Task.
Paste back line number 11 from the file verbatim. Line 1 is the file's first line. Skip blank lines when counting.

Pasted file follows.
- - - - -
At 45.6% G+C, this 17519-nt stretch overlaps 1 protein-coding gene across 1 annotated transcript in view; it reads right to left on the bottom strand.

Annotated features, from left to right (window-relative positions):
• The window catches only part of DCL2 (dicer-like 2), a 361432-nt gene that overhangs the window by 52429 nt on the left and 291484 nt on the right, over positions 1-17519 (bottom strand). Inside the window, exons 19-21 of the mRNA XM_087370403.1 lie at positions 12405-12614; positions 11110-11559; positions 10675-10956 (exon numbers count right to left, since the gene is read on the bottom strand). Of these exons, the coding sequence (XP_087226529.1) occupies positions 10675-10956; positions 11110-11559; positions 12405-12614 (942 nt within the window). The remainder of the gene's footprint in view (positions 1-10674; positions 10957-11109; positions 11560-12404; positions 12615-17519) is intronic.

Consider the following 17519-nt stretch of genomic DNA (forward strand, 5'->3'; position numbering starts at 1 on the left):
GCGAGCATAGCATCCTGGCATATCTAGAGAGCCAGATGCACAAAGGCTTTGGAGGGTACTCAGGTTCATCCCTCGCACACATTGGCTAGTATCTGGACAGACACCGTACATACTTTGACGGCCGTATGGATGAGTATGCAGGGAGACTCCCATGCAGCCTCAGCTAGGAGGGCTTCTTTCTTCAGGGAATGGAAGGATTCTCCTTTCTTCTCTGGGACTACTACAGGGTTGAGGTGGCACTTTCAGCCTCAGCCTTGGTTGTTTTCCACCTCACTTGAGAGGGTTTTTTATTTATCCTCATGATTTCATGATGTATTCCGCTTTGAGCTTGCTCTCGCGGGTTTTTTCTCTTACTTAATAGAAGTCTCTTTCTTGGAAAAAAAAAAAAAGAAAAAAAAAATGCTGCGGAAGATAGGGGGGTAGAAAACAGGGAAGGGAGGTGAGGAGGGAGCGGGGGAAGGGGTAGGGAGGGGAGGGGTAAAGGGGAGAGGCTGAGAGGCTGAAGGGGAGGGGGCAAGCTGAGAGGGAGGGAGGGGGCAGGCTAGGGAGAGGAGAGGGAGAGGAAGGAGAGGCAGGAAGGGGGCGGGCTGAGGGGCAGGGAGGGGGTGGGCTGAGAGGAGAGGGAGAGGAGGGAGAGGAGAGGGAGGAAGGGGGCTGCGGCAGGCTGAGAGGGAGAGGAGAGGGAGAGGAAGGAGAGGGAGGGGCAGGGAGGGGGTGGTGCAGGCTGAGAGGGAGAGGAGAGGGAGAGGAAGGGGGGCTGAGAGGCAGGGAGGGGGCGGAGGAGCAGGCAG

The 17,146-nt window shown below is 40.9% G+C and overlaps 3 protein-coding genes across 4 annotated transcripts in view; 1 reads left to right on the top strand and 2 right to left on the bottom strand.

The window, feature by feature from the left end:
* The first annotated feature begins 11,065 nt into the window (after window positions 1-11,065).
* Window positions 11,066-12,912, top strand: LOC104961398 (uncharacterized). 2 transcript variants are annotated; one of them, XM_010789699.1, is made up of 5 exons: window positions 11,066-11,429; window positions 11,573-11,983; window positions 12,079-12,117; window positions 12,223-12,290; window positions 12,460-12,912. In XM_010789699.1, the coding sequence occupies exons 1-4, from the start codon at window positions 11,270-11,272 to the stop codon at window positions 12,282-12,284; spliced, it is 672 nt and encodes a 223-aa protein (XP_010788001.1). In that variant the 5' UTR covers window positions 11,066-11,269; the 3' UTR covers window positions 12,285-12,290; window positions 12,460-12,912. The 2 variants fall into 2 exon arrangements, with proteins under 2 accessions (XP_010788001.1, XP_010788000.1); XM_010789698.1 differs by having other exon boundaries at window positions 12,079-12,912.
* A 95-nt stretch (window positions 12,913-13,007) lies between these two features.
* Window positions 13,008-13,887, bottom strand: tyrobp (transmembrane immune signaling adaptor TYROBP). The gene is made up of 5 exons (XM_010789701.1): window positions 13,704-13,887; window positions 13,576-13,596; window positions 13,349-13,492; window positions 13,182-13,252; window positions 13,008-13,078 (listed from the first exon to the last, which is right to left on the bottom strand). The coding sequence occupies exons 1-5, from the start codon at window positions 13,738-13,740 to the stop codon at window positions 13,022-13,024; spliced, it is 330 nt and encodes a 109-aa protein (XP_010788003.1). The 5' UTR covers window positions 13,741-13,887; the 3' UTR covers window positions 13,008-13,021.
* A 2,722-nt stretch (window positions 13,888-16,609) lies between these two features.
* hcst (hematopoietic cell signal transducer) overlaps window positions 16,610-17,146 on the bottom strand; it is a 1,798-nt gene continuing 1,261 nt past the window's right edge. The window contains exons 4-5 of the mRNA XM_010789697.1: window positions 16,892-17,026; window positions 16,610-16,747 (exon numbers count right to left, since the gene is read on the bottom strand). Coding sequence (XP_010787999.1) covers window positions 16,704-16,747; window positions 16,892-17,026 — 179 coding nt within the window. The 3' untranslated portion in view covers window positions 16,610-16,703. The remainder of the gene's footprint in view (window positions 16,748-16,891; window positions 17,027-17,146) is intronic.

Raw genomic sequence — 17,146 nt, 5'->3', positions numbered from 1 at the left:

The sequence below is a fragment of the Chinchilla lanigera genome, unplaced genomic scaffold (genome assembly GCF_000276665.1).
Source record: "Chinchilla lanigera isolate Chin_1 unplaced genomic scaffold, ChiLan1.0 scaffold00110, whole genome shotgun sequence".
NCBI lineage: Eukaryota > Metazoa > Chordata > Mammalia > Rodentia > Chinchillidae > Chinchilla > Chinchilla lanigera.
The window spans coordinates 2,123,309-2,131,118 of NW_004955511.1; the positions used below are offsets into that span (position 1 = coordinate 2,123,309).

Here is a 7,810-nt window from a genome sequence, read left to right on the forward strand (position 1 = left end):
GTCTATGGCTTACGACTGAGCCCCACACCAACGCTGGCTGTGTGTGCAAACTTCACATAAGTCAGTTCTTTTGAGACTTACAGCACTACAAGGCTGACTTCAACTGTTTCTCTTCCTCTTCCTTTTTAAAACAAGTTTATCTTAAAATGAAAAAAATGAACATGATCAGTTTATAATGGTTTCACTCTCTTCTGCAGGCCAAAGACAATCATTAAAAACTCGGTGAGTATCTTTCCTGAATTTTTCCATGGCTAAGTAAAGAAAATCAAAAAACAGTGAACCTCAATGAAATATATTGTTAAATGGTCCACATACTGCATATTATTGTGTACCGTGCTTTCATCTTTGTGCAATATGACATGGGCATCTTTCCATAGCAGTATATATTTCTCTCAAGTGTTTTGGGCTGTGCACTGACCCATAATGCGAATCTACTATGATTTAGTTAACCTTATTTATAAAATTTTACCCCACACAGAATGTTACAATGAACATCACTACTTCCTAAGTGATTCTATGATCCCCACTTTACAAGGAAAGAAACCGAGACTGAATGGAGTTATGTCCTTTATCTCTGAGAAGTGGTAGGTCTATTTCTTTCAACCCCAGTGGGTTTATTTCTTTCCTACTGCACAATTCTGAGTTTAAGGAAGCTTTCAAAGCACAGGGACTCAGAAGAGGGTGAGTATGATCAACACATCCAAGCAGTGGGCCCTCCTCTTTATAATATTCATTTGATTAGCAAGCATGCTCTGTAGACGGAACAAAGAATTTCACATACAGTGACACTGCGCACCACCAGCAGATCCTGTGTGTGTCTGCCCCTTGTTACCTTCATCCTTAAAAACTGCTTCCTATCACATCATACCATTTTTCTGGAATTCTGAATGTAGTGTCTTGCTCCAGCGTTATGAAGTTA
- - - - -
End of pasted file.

* Window positions 13,008-13,887, bottom strand: tyrobp (transmembrane immune signaling adaptor TYROBP). The gene is made up of 5 exons (XM_010789701.1): window positions 13,704-13,887; window positions 13,576-13,596; window positions 13,349-13,492; window positions 13,182-13,252; window positions 13,008-13,078 (listed from the first exon to the last, which is right to left on the bottom strand). The coding sequence occupies exons 1-5, from the start codon at window positions 13,738-13,740 to the stop codon at window positions 13,022-13,024; spliced, it is 330 nt and encodes a 109-aa protein (XP_010788003.1). The 5' UTR covers window positions 13,741-13,887; the 3' UTR covers window positions 13,008-13,021.